What scientists have done with this concept is teleported information about a particle of light over fifteen miles of optical fiber to a crystal “memory bank”. Voila! Quantum teleportation.

However, the gringa is no longer jumping up and down. I’m scratching my head and thinking, “So what!” I mean, it doesn’t really sound like a big deal. It doesn’t even sound like real teleportation to me. I mean, it traveled through a conduit, the optical fiber. I’ve seen enough episodes of Star Trek to know real teleportation means you simply vaporize, POOF, and rematerialize somewhere else. What a let down.

The gringa really doesn’t want to get shot through an optical fiber skinnier than a human hair to make a quick trip to the mall. It would make me feel like a drive-thru bank deposit. I was really looking forward to the POOF and re-materialization thing. I mean, you could strike a pose and really create a fantastic entrance wherever you went.

The “real-life” application of this technology is that it has potential to be used in cryptography. However, not only will it create secure information transmission between computers here on Earth, but also between Earth and spacecrafts. This would be done by imprinting two systems upon each other so that even when they are separated they behave as one system and, thus, unhackable (is that a word?).

So, with a quantum computer system Astronaut Annie can send a love note from Mars to Hubby Harry back on Earth and it would be as securely private as if they were writing love notes back and forth on the same pad of paper across the breakfast table from one another. Okay, the gringa does have to admit that is entirely cool. Hackers terrify me. I’m always afraid they’ll hack into my bank account and get my last five dollars (that’s usually all that’s ever in there, except for payday and maybe one day after, but, yeah, the rest of the time about five bucks).

Now, how this works is like this:  Alice has a yellow photon. She wants Bob to have one just like it. Their friend, Charlie, sends them each a blue photon (these photons are “entangled”, hence the same color).  Now, the rule of entanglement is since the objects are connected, anything done to one affects the other in the same way, as if they were one object. Alice smashes her blue and yellow photons together until the yellow residue dominates the blue. Now, Bob likes the color yellow better than blue so Alice wants to help him change the color of his photon. So, she teleports the information of the color yellow to Bob’s crystal memory bank and the color information imprints on Bob’s photon which now turns yellow.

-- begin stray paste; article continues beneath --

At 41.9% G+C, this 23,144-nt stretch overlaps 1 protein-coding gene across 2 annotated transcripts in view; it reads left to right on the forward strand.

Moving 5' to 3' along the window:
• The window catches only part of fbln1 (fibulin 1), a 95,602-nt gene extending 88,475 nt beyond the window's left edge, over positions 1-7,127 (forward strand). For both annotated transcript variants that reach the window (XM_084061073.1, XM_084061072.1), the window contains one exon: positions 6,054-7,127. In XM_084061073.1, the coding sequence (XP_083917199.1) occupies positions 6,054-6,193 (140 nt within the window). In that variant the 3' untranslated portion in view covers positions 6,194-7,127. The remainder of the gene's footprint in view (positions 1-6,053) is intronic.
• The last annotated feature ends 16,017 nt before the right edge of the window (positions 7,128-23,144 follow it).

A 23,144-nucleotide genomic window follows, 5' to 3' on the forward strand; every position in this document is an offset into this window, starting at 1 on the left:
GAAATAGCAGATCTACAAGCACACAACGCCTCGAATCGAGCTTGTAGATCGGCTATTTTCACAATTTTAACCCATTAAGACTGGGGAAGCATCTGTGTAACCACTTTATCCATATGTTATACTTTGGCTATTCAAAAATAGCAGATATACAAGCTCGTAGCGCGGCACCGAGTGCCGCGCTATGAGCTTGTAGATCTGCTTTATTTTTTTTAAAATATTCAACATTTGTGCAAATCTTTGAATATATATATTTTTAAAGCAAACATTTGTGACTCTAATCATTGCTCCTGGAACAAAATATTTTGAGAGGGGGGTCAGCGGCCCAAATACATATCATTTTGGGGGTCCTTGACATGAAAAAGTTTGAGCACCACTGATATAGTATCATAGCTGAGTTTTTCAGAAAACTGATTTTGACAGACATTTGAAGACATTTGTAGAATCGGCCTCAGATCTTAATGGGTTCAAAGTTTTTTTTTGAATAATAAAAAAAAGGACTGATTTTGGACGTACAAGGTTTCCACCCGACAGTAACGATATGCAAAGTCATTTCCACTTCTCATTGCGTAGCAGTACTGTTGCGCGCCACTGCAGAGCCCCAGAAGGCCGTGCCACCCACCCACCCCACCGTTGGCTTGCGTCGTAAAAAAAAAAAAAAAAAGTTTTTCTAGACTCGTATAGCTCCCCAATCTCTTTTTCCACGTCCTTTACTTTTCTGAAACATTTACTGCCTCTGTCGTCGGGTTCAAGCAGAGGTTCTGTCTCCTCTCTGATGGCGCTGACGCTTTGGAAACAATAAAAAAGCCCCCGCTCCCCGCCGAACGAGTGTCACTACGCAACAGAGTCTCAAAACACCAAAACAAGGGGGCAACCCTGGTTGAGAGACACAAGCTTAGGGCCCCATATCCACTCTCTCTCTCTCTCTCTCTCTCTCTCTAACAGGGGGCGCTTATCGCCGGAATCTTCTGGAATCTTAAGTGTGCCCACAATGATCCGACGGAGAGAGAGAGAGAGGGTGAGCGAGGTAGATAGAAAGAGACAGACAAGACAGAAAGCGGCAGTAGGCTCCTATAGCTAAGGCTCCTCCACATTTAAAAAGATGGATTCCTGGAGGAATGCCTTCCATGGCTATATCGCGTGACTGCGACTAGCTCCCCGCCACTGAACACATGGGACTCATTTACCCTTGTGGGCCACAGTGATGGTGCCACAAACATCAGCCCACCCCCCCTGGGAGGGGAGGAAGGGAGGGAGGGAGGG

So, in a nutshell, quantum teleportation is not anything like Star Trek’s device. Does that mean Star Trek technology is impossible? Um, this is NASA, NOTHING is impossible! The concept of the Star Trek transporter is that it changes matter into a signal that can be transmitted to another location and reappears. What this requires is an empty vessel of a corresponding shape waiting on the other end to receive the quantum state of transported information. So, transport a human body? Probably not. However, lay down on a transport bed and beam your consciousness into, say, a robotic version of yourself, could be.

If technology is developed to transport matter through space, what about transporting through time? Is time travel possible? Nope, not unless we get us some wormholes. And, even then it is still only a theory.

Communication and transporting matter is not the only technology that has something “quantum” about it. In medicine there is a device called the Quantum Resonance Spectrometer (QRS). It gathers cellular information from a human body which can be used to predict when a disease may strike based on an analysis of cellular change. The hope is that as this technology is perfected it will be used in preventative medicine. Japanese, Taiwanese and Chinese hospitals are already using the technology in studies of cancer, cardiovascular and heart diseases.

How about quantum energy? Can we say good-bye to oil, coal, and wind power? Maybe. NASA is developing the “quantum dot” solar cell that is flexible, lightweight and absorbs light as if it were a mini-black hole on a sunshine diet. Because of the abundance and availability of solar energy in outer space, imagine the prospects! NASA wants to use these babies on rovers and habitats as well as auxiliary power sources.

The quantum dot not only reduces weight because of it’s tiny, microscopic size that efficiently produces energy, but it also lowers the cost of space travel. The cells can be produced in a process much like ink jet printing. Large batteries that take up a lot of cargo space can become a thing of the past. Can you imagine if cars no longer needed a gas tank? No more oilfields! Hoorah! Hoorah! What is NOT to love about this technology!

So, what is the next thing on the horizon with “quantum science stuff”? How about a world-wide quantum network? If we thought the invention of the Internet was an amazing thing, the gringa says, “We ain’t seen nothin’ yet!”

 

Source & Photo Credit: http://www.nasa.gov